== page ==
Please feel free to browse the archive posts on the right as there are many articles about raw feeding, myths and further tips to help you get the most out of feeding a natural diet.

I would love to hear from you if you found this article useful or you have any questions you would like me to answer, please comment below.

With Thanks

Bernie  The Dog Owners Coach

Pet Smart tips for improving your pet’s life- Part 2 Vaccinations

I recently talked, in-depth, to Catherine O’Driscoll, founder of Canine Health Concern and author of many books on the subject of vaccinations and our pets. (Listen To The Interview Here)  It was a very revealing conversation about how far a loving pet owner will go to help other ‘Pet Parents’ not go through the heart-ache and sadness she went through with her own beloved dogs 19 years ago.

Catherine lost her very special dog Oliver, suddenly and with no reason, so it seemed at the time, and her vet could giver her no answers as to the reason why he had died. Her other 3 dog’s were also sick with different illnesses to varying degrees and so Catherine set out on her own personal journey to get answers.

She got a very startling answer soon after her journey began from a homeopathic vet who revealed to her that 80% of most illnesses happen within 3 months of a vaccine event. This is a very shocking statistic to hear and what makes it worse is that not all vets are aware of this fact. She then started reading scientific papers and doing as much research as she could to get the facts about vaccines and created  Canine Health Concern to start raising awareness among pet owners and vets alike.

Some illnesses which seem to be linked with vaccine events – Arthritis, Auto-immune diseases, Diabetes, Pancreatitis, kidney and liver disease, neurological diseases like Epilepsy are also linked as well as sudden behavioural changes in a dog’s personality. And of course Cancer.

Personally I haven’t re-vaccinated my own 3 adult dogs for the past 3 years as I had heard and read about ‘side effects’ of over vaccinating since I started following on from changing my dogs onto a raw natural diet. However I did give Rudi (my Springer pup) his puppy shots last year as I wanted him to have some immunity and didn’t know what alternatives were out there or understand how they worked. Catherine explained how Homeopathic Nosodes work as an alternative to vaccinations.  It is a specific virus in a minute quantity, so should build immunity without all the chemical carriers vaccines contain like Mercury and Aluminium.

If you want to know if your dog or cat needs to be vaccinated or has sufficient immunity to a virus you can ask your vet for a Titre Test. This is just a blood test that checks your pets immune system to specific diseases or viruses. This used to be expensive and it had to go away to a lab for results but there is now a quick and easy kit which is now available to all vets called Vaccicheck. This means that Titre testing can be done ‘in house’ by your own vet. If your vet has never heard about this kit before give them this web address Vaccicheck.com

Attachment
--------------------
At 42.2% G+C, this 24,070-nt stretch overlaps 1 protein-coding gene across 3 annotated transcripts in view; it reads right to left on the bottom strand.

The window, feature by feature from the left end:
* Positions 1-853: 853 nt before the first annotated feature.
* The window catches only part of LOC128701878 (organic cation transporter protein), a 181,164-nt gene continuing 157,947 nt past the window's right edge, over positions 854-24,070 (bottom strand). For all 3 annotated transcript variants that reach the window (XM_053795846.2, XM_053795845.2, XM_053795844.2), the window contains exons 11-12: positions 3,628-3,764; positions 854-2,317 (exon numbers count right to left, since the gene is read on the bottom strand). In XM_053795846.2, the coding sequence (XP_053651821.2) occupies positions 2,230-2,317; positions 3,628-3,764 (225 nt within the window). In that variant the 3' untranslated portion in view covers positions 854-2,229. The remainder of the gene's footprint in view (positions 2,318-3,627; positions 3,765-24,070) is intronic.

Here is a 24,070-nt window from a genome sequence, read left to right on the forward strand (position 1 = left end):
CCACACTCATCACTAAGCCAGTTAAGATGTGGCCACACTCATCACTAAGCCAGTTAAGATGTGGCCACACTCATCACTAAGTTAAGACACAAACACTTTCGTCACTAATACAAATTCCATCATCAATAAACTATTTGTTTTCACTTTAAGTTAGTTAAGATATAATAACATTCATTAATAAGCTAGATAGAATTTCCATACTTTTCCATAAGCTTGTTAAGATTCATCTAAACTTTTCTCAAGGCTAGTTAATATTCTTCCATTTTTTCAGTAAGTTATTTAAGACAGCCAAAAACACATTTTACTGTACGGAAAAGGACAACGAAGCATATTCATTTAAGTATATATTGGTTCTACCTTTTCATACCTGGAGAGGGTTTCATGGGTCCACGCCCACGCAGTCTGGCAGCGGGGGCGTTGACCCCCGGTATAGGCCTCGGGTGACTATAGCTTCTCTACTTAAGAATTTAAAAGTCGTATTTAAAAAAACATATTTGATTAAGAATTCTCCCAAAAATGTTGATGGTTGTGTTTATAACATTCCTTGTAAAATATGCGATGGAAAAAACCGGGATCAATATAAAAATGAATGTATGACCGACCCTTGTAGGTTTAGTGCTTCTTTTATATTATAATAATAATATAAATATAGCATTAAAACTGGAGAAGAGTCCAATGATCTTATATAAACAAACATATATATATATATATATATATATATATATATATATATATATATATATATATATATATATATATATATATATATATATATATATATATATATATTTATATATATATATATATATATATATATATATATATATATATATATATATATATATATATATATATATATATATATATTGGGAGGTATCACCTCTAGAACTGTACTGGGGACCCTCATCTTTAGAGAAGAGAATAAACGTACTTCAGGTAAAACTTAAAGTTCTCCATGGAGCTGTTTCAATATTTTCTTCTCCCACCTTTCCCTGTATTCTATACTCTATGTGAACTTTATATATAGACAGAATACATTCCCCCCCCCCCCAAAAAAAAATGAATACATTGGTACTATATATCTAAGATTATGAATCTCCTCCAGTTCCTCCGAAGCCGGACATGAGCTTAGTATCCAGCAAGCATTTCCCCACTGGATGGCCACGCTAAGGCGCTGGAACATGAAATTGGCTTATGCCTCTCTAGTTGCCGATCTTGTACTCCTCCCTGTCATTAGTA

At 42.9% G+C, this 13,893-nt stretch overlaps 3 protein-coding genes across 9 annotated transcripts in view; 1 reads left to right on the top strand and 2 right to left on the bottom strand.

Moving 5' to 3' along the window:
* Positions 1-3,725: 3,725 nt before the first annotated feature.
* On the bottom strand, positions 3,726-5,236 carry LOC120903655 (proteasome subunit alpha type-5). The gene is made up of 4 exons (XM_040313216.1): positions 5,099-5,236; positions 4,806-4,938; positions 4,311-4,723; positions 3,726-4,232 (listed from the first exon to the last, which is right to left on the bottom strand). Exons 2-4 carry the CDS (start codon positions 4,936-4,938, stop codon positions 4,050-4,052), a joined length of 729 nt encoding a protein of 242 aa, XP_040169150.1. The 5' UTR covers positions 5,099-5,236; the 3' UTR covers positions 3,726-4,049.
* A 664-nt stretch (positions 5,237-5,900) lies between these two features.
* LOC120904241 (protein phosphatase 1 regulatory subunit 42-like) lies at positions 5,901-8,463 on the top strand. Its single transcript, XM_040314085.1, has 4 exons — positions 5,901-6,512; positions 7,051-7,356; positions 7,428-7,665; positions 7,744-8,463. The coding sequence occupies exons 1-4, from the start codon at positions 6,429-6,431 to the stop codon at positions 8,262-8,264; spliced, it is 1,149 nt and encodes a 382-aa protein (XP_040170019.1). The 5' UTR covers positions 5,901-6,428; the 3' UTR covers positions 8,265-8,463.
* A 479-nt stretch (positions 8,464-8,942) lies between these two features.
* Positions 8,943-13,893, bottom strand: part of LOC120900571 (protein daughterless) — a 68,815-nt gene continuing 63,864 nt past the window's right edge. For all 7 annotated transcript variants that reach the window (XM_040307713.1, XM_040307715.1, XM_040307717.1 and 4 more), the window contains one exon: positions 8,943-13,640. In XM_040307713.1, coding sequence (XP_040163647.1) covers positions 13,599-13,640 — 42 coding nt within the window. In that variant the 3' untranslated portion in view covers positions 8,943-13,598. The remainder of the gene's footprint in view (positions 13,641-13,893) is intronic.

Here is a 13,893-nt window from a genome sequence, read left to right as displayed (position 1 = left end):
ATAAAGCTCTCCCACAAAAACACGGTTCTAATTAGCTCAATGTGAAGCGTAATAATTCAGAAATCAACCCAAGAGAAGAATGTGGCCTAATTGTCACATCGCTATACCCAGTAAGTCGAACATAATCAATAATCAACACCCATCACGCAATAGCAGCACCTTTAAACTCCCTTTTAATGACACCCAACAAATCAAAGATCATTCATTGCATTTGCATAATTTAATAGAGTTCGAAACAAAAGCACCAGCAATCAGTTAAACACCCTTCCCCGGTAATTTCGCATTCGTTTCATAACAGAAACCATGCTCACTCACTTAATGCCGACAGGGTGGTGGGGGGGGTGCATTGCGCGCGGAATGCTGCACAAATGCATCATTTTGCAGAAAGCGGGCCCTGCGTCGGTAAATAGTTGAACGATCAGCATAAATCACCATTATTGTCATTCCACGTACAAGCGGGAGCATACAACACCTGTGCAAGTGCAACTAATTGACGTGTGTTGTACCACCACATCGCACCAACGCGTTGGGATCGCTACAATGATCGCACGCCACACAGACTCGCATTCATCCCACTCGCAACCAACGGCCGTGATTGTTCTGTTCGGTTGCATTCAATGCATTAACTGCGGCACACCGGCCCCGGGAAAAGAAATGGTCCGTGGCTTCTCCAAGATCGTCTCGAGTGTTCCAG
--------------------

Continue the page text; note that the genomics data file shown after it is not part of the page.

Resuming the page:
The World Small Animal Veterinary Organisation  recommends to vaccinate the core vaccines no more frequently than every 3 years, but they also add that immunity to these core viral diseases is probably lifelong from puppy shots.  That does not mean they need to be done every 3 years, so this is where you can ask your vet to do  a vaccicheck test and see if it is even needed, as a lot of vaccines will give immunity for life, like our own childhood vaccines.

Catherine is now campaigning for more vaccination awareness and a more natural way of raising our pets with Pet Parents Action Group where she is joining forces with other similar campaigners around the world to give all pet owners a voice against the big manufacturers of not only vaccines but commercial pet foods too. It is a great platform for free research, support and to find like-minded people who want the best for their animals.

Listen Here to the Interview

I want to thank Catherine for her time to give me an interview and also thank her for the wonderful work she is doing in regards to animal welfare in the UK and beyond. I hope you all get to listen to this incredible and eye-opening conversation and get as much out of it as I did.

I would love to hear what you think about the issues discussed and you can find more info at Catherine’s website Canine Health Concern

best wishes

Bernie Browne

The Dog Owners Coach

Pet Smart Tips to Improving your Pet’s Life- Part 1 FOOD

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We all love our pets, big or small, hairy or hair-less and we all want to do our best to keep them healthy, happy and content. So here’s some Pet Smart tips to help improve your dog or cat or ferret’s life, starting with food.

I’ve put together some do’s and don’ts which will make you a more savvy pet owner and hopefully help you save some money as well as helping to improve your pet’s health!

Do’s:

  • Do check your pet food packaging; Check that the main or top ingredient is Meat, chicken or turkey are cheap so there could be a high percentage of actual meat in your pet’s food at least 50%. Don’t think that meat meal or animal by products is the same thing because it isn’t, animal by-products can include, heads, beaks, feet and viscera – nothing too nutritious in those things as a whole. If your top ingredient isn’t meat but a cereal like wheat, maize, corn etc, then you are wasting your money because your pet is probably quite literally, getting rid of it as quickly as you feed it. Cereals are called fillers or ‘fibre’ but your dog or cat can’t digest these cereals and therefore it will come out in nearly the same amounts it went in. Go for a good quality, high meat content and you will probably have to feed less in the long run, saving you money.